En route to full implementation: driving the green chemistry agenda in the pharmaceutical industry†
What is the relationship between the Green Chemistry initiative and the pharmaceutical industry? The intention is to shed some light on this issue by providing an historical overview spanning a period of about 20 years – from the start of the movement towards greener processes and manufacture in the early 1990s until today where greenness and sustainability are widely embraced throughout society. To understand and appreciate the approach to the green paradigm from a pharmaceutical business point of view, it is essential to paint the broader picture explaining the landscape in which this industry operates and its particular challenges. Looking at the special features that apply to chemical production of drug molecules for commercial use – in relative terms a low volume undertaking (from kg scale through to 10s or sometimes 100s of tons per annum) – the situation is vastly different compared to conventional bulk manufacture (for instance of commodity chemicals). After an initial lag phase, the drug industry has now caught up and is very eager to fully adopt green principles and to gather evidence on how it is performing. As an example, it is a well documented fact that more than half the mass constituting a process stream in the chemical manufacture of active pharmaceutical ingredients (APIs) stems from the solvent(s) utilized; 80–90% if water is included. In a multi-step synthesis on an average composed of 8–10 discrete chemical transformations which typically runs at a process mass intensity (PMI) factor of 100–200 kg kg−1 API, about 50–100 kg can be referred purely to the contribution from solvents; hence, the potential for improvements is huge. Thus, leaving the historic priorities behind in favor of drivers for change such as external pressure, goodwill, legislation, and company policies is a good strategy to ensure a rapid movement into a greener future, albeit without ignoring the existence of blockers that mainly relate to insufficient scientific and technological capabilities. From a chemical process point of view, there are several reasons to have an optimistic view about the prospects of a flourishing green agenda going forward as shown in a number of recent case studies.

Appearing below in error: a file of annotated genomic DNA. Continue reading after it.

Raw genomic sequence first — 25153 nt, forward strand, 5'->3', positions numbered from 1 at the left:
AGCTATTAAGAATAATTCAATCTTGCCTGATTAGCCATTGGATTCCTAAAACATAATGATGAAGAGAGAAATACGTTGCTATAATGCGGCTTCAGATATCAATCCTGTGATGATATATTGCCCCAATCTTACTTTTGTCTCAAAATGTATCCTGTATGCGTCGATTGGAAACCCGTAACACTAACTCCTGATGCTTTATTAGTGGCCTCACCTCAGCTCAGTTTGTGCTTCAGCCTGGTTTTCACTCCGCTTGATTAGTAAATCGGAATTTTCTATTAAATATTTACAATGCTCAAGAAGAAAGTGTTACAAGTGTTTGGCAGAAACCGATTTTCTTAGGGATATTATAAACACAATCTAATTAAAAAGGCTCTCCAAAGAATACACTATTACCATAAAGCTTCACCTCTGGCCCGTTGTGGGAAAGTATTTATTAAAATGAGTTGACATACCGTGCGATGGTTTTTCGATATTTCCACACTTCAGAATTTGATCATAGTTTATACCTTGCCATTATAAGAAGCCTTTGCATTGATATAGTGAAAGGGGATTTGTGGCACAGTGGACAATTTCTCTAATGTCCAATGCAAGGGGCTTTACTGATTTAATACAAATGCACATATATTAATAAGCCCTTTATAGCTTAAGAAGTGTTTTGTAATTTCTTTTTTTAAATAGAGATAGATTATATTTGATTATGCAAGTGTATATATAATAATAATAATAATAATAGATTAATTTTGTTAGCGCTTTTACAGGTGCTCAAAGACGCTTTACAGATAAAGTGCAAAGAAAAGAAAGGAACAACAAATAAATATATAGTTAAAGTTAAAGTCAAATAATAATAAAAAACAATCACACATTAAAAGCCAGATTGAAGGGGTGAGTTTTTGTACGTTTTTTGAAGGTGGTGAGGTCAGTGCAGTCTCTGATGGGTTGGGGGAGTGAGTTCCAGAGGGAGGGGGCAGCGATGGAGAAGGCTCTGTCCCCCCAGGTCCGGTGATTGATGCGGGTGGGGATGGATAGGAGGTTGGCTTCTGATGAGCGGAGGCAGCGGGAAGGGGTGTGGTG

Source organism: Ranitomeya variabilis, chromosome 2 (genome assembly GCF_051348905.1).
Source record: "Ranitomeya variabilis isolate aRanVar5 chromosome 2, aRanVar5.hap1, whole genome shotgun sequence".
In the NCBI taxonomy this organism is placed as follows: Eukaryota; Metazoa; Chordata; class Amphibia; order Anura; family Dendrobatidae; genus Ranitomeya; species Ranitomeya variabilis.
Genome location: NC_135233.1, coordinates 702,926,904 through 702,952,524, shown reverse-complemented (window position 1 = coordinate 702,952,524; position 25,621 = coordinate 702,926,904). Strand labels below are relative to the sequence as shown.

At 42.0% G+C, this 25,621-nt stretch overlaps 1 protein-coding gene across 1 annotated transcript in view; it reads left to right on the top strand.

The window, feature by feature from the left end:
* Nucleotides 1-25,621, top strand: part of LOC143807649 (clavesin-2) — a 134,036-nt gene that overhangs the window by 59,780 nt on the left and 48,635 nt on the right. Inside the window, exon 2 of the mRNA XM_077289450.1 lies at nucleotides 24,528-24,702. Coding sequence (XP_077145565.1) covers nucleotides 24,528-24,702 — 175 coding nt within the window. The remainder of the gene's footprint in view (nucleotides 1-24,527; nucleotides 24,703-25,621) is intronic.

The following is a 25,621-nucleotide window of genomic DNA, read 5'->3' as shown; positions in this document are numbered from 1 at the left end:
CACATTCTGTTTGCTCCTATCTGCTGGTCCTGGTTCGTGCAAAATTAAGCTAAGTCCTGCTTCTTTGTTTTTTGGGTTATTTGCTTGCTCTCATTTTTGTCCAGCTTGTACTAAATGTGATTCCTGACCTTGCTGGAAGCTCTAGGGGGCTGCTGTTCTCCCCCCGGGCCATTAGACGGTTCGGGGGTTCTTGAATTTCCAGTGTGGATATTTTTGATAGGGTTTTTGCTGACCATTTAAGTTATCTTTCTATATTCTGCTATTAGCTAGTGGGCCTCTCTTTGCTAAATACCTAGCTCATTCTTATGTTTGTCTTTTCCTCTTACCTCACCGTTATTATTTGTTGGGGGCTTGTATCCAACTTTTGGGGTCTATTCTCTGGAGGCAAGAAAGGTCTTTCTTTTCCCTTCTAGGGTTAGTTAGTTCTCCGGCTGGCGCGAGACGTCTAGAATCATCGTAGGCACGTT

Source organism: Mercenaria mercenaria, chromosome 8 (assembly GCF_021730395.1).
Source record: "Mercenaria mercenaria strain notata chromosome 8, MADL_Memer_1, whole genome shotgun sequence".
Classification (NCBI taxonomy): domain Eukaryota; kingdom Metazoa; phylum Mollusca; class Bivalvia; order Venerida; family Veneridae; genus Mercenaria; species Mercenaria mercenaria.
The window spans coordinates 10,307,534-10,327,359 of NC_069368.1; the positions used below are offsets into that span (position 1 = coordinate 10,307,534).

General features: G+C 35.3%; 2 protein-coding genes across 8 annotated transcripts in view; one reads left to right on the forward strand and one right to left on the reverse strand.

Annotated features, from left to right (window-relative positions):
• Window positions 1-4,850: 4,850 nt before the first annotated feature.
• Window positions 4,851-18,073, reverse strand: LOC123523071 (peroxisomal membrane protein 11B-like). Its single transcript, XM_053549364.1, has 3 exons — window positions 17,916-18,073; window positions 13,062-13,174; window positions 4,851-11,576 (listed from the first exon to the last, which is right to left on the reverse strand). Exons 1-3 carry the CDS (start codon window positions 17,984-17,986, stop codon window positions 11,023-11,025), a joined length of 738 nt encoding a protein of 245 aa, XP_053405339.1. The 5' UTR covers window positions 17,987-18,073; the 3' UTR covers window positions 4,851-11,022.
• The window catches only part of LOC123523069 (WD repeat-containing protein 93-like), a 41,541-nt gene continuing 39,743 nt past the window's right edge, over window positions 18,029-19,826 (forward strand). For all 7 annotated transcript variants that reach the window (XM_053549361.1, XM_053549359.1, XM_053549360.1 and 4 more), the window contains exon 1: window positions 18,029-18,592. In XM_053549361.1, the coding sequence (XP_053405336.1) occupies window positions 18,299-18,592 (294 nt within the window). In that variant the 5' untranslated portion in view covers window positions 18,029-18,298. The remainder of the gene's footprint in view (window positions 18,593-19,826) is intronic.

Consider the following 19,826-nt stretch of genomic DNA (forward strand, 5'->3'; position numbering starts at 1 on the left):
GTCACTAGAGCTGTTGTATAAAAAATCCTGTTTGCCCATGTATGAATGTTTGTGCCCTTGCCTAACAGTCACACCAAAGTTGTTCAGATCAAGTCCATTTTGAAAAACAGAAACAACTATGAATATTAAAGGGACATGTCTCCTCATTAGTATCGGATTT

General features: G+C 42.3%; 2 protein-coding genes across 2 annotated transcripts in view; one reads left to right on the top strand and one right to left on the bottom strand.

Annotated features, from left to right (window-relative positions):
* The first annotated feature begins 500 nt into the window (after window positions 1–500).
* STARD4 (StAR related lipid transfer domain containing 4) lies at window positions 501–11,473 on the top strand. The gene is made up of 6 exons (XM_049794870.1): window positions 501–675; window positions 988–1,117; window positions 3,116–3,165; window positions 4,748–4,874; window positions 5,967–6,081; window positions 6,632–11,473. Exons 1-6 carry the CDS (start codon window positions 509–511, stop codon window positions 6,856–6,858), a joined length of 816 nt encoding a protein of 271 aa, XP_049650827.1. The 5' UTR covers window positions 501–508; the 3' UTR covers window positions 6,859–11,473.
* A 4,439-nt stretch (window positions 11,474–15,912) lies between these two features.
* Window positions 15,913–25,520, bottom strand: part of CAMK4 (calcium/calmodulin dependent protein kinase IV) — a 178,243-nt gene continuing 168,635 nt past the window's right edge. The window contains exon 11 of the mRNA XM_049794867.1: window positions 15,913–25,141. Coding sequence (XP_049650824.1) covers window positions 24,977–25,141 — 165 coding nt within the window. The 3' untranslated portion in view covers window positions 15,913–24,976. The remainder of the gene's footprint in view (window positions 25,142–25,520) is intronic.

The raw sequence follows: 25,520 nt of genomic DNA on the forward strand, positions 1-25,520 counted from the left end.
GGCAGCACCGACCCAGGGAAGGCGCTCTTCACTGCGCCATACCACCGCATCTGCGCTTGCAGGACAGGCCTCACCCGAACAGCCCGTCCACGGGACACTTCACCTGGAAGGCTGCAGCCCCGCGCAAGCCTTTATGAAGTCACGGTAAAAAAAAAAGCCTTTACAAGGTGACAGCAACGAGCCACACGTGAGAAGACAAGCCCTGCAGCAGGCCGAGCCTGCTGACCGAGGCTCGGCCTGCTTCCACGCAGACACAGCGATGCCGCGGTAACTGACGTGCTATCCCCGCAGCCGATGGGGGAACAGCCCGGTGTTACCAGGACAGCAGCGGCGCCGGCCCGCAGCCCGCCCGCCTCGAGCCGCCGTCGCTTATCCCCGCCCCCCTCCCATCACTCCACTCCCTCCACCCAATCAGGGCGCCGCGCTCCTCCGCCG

- This article is part of the themed collection: Green Solvents